Transition Words and Phrases
- and not only . . .
- but also
- moreover (more formal)
- furthermore (more formal) in
- addition (more formal)
- We have seen the movie twice, and now we want to see it again.
- Not only did my brother break his leg, but he also bruised his rib.
- My friend speaks Korean and English. She also speaks Chinese.
- Cheating is dishonest. Moreover, it hinders students from learning.
- Students should be on time. Furthermore, they must be prepared.
- You must complete this essay by 5 p.m. In addition, you must do the exercises on page 47.
- for example
- for instance
- in particular
- The first (second, another, etc.) example/reason is . . .
- I have been to many countries. For example, I have been to Russia, Canada, Mexico, and Spain.
- He often eats strange foods. For instance, he once ate cow brains.
- I like to travel. Specifically, I enjoy places with old cathedrals.
- I love fruit. In particular, I like bananas, pineapple, and berries.
- My friend hates skiing for several reasons. The first reason is that she dislikes being cold. Another reason is that she often falls.
|Showing a Contrast
- on the other hand
- in contrast (more formal)
- Bill earned an A on his essay,but Susan got a B.
- We wanted to leave at 8:00. However, Mike arrived too late.
- She hates housecleaning. On the other hand, she doesn’t mind cooking.
- Students should attend class. Otherwise, they may lose their status.
- I am not going out tonight. Instead, I will stay home and watch a video.
- Women usually enjoy shopping. In contrast, men often dislike it.
|Showing a Concession
- nevertheless (more formal)
- even so
- even though
- despite the fact that . . .
- He knows that he should do his homework, yet he never does it.
- I need to wear reading glasses. Nevertheless, I hate how I look in them.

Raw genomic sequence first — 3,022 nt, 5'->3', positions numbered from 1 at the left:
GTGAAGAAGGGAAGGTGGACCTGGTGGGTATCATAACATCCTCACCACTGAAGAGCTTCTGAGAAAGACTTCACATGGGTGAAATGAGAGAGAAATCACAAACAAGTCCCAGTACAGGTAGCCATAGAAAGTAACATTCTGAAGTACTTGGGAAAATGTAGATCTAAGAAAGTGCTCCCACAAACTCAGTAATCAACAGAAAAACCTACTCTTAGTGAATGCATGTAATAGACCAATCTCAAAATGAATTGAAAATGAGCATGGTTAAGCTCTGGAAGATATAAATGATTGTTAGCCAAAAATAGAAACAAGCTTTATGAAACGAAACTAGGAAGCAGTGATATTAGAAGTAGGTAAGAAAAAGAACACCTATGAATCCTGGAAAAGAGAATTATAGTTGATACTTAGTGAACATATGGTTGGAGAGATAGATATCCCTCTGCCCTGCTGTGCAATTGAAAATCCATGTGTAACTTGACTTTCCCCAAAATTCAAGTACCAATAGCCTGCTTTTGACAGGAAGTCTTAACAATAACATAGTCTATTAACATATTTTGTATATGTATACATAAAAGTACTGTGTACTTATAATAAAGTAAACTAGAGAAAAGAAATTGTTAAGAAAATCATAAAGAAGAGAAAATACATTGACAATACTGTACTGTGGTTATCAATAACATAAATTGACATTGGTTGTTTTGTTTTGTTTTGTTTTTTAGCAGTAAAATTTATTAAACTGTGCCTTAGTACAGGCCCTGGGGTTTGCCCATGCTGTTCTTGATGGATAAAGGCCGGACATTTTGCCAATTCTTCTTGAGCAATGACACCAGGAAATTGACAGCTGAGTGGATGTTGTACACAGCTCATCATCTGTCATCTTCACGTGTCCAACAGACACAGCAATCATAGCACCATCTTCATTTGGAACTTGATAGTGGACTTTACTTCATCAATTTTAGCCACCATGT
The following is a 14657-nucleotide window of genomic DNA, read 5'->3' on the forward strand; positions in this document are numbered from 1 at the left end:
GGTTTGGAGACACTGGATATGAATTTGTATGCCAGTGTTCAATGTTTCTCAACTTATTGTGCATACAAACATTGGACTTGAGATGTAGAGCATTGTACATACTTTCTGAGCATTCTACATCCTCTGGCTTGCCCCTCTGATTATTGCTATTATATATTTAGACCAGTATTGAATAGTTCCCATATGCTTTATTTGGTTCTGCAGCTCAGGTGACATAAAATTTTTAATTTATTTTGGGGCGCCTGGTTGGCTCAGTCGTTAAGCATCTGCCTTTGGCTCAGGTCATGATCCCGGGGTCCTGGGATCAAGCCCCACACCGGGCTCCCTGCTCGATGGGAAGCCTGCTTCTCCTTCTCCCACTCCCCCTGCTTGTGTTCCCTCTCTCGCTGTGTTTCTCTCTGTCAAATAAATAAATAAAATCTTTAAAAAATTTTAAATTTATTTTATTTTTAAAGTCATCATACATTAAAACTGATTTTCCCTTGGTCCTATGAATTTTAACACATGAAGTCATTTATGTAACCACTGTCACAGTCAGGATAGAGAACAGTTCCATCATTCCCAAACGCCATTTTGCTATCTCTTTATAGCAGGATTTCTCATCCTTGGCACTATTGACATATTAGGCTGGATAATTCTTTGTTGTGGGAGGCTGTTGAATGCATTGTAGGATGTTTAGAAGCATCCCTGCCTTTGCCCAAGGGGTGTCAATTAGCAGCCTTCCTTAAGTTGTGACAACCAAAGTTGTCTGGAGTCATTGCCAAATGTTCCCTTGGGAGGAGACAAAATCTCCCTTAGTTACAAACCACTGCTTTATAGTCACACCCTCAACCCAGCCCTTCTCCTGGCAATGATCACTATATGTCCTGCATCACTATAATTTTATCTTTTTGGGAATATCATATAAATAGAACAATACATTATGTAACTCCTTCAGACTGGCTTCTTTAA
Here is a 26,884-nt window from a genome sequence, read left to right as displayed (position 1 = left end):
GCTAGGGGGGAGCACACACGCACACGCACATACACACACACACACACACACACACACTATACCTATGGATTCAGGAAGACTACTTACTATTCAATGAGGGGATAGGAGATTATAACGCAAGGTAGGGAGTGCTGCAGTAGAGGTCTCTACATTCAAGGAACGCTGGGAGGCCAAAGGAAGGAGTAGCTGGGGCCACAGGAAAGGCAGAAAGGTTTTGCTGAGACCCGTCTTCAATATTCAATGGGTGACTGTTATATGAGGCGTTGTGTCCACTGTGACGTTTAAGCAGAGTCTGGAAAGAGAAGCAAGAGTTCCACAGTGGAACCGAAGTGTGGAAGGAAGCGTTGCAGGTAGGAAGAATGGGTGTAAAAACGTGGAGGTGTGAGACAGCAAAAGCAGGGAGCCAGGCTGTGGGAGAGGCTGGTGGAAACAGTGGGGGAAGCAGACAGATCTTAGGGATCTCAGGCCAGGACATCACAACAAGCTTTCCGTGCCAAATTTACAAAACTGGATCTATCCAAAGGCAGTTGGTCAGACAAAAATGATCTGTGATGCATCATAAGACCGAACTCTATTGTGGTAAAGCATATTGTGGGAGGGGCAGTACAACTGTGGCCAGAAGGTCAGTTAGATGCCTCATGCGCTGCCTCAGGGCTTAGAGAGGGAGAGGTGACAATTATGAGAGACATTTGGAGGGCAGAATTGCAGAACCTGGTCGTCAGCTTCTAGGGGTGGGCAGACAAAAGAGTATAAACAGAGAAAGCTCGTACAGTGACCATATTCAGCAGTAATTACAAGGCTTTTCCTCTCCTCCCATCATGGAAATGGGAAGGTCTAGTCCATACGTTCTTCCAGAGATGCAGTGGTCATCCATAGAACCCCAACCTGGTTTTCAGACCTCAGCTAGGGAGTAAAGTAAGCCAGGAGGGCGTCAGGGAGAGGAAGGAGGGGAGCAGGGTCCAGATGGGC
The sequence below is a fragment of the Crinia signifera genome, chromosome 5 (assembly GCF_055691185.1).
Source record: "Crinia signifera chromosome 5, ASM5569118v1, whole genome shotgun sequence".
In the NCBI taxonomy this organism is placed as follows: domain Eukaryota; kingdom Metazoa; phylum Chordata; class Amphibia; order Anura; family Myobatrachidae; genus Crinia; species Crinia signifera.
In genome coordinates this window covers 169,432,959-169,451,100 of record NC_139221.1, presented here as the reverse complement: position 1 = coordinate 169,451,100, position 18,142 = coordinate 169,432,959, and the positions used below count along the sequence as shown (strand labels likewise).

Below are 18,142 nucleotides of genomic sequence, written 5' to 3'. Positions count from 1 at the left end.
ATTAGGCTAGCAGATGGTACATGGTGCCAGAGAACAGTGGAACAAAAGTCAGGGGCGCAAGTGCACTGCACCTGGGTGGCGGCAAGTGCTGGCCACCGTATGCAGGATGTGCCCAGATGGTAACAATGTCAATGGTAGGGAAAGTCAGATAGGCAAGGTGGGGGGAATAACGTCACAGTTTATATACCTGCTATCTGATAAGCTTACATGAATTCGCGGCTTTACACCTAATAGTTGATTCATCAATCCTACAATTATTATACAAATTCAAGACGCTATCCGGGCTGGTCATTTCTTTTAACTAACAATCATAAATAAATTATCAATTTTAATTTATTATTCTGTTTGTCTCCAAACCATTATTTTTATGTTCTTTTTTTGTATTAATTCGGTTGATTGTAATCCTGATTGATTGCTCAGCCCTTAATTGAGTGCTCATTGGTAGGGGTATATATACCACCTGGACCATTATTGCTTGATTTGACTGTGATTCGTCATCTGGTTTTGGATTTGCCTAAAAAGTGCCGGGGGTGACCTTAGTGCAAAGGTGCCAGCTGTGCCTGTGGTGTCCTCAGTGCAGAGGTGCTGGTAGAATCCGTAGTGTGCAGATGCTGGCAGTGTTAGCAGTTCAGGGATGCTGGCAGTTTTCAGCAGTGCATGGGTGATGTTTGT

- I know you don’t like to study. Even so, you must pass your exam.
- There are many benefits to exercising. However, you must take some precautions to avoid injury.
- Even though the book is difficult to read, it is very interesting.
- Although the book is difficult to read, it is very interesting.
- Despite the fact that Kate is good at tennis, she lost the match.
- Despite Kate’s skill at tennis, she lost the match.
|Showing a Similarity
- likewise (more formal)
- similarly (more formal)
- in the same way
- Math was hard for me in high school. Likewise, it is hard in college.
- Houseplants require much care and attention. Similarly, outdoor plants must be cared for properly.
- Rock climbing takes much practice and skill. In the same way, learning to write well requires a great deal of practice.
|Showing a Result
- as a result
- thus (more formal)
- as a consequence
- consequently (more formal)
- Janet passed her exam, so she is very happy.
- Tim was late. As a result, we could not go to the concert.
- James is not feeling well. Therefore, he will not be here today.
- The committee voted against the proposal. Thus, we must consider another idea.
- I forgot that the cake was in the oven. As a consequence, it burned.
- Tina lost her keys. Consequently, she could not drive home.
|Establishing Time Relation or Sequence
- in conclusion
- in summary
- First, I think that she is studying hard.
- Second, I believe that she is a bright student.
- Finally, I know that she has great potential.
- In conclusion, I feel that she deserves to win the scholarship.
- In summary, we should offer her some financial help.
- Jeff was working hard to clean the house. Meanwhile, his brother was watching television.
|Showing a Condition
- whether . . . or
- if . . . (then)
- I must study hard, or I will fail my exam.
- Whether you are coming or not, I am still going to Amy’s party.
- If you want to get good grades, then you must do your homework.
|Explaining or Emphasizing
- in fact
- in other words
- namely (more formal)
- The bookstore sells cards. In fact, they have the best cards around.
- James is actually the first person I have known who has been to Africa.
- He was late to class again. In other words, he didn’t wake up on time.
- The plan needed only two things to succeed—namely, time and money.
|Giving an Alternative
- either . . . or
- neither . . . nor (more formal)
- We can go to the beach, or we can go to the mountains.
- You can either ride the bus or walk to my apartment.
- I like neither that person nor his brother.